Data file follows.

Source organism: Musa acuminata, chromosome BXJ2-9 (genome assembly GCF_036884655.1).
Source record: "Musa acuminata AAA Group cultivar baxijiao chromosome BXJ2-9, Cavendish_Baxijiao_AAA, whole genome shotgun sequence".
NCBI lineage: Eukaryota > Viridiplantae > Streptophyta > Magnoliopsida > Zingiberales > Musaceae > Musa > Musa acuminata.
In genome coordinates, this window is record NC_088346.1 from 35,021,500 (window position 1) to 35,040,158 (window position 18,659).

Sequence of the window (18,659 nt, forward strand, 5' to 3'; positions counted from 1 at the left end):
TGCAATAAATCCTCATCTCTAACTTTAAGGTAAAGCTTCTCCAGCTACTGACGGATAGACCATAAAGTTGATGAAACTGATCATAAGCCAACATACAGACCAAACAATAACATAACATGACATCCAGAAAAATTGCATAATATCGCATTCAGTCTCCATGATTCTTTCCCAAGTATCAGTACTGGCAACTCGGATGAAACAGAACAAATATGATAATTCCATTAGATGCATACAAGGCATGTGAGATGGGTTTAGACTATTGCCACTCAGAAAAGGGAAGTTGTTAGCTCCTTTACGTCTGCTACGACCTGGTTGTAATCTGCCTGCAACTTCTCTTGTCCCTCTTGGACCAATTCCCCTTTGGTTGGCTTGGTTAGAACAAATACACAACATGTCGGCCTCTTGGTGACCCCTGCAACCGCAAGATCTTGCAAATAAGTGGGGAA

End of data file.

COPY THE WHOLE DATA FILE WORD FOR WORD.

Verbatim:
Source organism: Musa acuminata, chromosome BXJ2-9 (genome assembly GCF_036884655.1).
Source record: "Musa acuminata AAA Group cultivar baxijiao chromosome BXJ2-9, Cavendish_Baxijiao_AAA, whole genome shotgun sequence".
NCBI lineage: Eukaryota > Viridiplantae > Streptophyta > Magnoliopsida > Zingiberales > Musaceae > Musa > Musa acuminata.
In genome coordinates, this window is record NC_088346.1 from 35,021,500 (window position 1) to 35,040,158 (window position 18,659).

Sequence of the window (18,659 nt, forward strand, 5' to 3'; positions counted from 1 at the left end):
TGCAATAAATCCTCATCTCTAACTTTAAGGTAAAGCTTCTCCAGCTACTGACGGATAGACCATAAAGTTGATGAAACTGATCATAAGCCAACATACAGACCAAACAATAACATAACATGACATCCAGAAAAATTGCATAATATCGCATTCAGTCTCCATGATTCTTTCCCAAGTATCAGTACTGGCAACTCGGATGAAACAGAACAAATATGATAATTCCATTAGATGCATACAAGGCATGTGAGATGGGTTTAGACTATTGCCACTCAGAAAAGGGAAGTTGTTAGCTCCTTTACGTCTGCTACGACCTGGTTGTAATCTGCCTGCAACTTCTCTTGTCCCTCTTGGACCAATTCCCCTTTGGTTGGCTTGGTTAGAACAAATACACAACATGTCGGCCTCTTGGTGACCCCTGCAACCGCAAGATCTTGCAAATAAGTGGGGAA